For most people I know, life is as busy as it has ever been. We feel the strain of being pulled in too many directions… of finding time for our “to dos”, creating memories with our families, nurturing meaningful relationships, engaging in our communities, enjoying art and beauty, and trying to answer questions about our own life’s purpose. And for so many of us, all of that is happening in the limited time we spend outside of our workplace.
I’ve had mixed results when it comes to figuring out how to balance the many aspects of our existence, and I can’t say I have any secrets to achieving a well-balanced life. But as I was thinking about all these different priorities, I started to consider how professional development fits into the picture.
Oftentimes, our work lives can become so hectic that professional development is one of the first things to go. Who has time for composing long-term goals and acquiring new skill sets when you have barely enough time to get your day-to-day work completed?
Rather than forgoing our professional development all together, though, I think that gives us even more incentive to use our development time well and make it count. So recently I came up with some criteria for identifying professional development opportunities that are most worthy of my finite time and resources.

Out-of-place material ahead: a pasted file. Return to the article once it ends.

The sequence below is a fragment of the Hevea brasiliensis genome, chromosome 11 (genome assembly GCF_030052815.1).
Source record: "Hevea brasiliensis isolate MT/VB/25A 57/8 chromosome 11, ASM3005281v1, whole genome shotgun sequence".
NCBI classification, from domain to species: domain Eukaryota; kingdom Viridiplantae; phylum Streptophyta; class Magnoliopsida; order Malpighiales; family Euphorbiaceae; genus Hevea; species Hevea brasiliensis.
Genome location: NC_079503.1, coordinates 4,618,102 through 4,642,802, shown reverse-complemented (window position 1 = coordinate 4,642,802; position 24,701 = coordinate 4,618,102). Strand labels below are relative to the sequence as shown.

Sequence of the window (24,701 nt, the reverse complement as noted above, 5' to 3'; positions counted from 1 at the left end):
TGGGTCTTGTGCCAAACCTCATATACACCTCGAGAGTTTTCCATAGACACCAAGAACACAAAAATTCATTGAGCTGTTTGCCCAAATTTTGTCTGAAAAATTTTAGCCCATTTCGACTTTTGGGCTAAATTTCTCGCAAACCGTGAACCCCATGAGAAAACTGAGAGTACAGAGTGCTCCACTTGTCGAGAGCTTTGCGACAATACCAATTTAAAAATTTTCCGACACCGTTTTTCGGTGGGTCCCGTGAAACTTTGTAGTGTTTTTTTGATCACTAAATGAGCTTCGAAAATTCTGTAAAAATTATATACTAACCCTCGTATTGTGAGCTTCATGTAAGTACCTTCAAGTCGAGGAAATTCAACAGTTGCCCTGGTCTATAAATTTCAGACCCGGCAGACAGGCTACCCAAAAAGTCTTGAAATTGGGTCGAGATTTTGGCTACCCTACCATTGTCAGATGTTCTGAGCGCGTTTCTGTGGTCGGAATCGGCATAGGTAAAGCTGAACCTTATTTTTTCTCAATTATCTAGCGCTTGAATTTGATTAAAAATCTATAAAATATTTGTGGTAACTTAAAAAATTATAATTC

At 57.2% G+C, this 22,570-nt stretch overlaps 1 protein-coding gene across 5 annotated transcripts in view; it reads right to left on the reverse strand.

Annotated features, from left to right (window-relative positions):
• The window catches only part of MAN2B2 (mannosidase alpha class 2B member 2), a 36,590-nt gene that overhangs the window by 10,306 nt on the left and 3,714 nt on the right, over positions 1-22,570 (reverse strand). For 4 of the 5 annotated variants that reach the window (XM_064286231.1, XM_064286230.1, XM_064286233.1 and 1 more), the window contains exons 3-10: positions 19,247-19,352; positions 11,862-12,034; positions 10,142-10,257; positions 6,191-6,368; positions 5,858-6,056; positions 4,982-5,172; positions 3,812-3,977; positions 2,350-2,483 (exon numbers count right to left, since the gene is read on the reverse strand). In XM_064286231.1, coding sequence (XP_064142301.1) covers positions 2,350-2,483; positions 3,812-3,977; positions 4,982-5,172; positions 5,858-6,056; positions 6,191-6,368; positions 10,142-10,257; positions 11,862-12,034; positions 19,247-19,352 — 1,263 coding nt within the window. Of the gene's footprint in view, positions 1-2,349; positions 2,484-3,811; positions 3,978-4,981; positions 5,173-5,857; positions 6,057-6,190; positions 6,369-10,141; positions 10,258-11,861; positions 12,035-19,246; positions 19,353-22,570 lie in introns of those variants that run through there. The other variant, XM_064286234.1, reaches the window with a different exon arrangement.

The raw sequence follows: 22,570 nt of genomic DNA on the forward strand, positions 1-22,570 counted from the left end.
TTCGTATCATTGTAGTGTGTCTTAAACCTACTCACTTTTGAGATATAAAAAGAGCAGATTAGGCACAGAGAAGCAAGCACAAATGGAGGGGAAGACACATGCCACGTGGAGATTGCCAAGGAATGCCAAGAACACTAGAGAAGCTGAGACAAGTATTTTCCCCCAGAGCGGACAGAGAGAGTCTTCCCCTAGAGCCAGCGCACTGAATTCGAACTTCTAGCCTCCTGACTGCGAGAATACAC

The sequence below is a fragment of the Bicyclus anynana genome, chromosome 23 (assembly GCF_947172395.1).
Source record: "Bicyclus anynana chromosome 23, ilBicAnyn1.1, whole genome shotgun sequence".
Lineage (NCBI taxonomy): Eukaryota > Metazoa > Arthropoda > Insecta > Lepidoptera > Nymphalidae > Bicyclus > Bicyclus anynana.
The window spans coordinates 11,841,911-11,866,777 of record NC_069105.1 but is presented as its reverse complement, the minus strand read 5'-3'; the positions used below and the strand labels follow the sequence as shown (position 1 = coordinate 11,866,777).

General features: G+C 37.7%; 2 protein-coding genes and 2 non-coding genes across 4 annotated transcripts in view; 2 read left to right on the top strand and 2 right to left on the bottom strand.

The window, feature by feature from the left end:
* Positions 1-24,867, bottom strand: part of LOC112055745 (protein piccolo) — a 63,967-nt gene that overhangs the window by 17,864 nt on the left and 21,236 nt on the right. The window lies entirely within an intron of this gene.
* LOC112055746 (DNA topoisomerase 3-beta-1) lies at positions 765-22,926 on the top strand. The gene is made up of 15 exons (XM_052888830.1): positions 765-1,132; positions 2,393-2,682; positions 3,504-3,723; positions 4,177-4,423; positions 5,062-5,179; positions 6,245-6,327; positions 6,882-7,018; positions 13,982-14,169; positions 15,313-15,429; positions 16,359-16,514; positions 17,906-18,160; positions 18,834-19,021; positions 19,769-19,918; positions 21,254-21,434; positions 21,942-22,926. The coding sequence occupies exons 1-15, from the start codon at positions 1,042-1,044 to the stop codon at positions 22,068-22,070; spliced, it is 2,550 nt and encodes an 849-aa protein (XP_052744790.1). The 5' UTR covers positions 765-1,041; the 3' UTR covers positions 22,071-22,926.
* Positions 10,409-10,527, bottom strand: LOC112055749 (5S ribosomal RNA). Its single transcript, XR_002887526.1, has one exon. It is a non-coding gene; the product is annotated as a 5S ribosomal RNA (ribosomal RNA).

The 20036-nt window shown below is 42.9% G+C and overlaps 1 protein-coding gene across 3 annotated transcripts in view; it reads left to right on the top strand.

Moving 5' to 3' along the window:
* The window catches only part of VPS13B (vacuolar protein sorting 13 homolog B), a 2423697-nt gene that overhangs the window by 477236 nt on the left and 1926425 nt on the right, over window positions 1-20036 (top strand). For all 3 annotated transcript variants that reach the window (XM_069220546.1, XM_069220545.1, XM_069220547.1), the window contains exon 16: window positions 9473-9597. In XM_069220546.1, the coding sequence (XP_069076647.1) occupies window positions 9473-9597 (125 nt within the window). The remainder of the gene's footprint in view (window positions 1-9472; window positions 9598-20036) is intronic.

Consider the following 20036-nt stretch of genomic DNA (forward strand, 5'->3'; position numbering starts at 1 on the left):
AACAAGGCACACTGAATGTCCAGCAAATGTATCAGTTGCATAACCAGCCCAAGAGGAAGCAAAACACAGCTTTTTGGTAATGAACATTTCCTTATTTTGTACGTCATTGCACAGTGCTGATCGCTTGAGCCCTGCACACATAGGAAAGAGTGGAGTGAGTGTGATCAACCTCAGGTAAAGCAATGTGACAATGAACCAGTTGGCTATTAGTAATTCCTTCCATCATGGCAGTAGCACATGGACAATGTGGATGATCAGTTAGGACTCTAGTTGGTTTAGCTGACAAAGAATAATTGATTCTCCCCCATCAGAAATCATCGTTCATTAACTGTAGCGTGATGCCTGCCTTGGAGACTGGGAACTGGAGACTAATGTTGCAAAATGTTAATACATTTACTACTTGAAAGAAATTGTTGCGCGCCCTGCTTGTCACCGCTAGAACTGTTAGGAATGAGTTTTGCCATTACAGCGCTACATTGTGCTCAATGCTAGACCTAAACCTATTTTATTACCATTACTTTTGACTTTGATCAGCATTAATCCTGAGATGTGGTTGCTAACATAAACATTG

The criteria is simple – to yield the best, most valuable results, focus on opportunities that help you develop…
- easily transferable skills, with
- endless applications, that
- provide value to you and the organizations you are a part of.
I find it incredibly helpful to develop criteria like the above because it allows me to make smart decisions about where to put my energy. It’s like a rubric you can easily measure your professional development efforts against, and decide whether or not they’re worth pursuing.
For example, I participate in Toastmasters and find it to be a great way to practice my public speaking skills. It’s a pretty big time commitment, but I have opted to stick with it because public speaking is an easily transferable skill (it will be relevant in my career regardless of where I end up) with endless applications (learning to speak more eloquently and get my point across is important in all kinds of situations I encounter – both in and out of work) that provides value to me and the organizations I’m a part of (public speaking is the #1 fear among Americans, which means everyone is thrilled to find folks who are good public speakers and enjoy presenting).
I also used the criteria to determine that some other well-intentioned professional development pursuits I’d undertaken were no longer worth it. The decision to cut those activities out of my life was much easier when I measured them against my criteria and realized they were no longer making the grade.
If you don’t already have your own criteria for determining how to spend your professional development time, give mine a try.
Learning new skills and building your capacity for career growth is important. In fact, I’d count “making time for professional development” among those top priorities like creating memories with our families and engaging in our communities. Just be sure you make that time count by selecting development opportunities that will serve you well for a long time to come.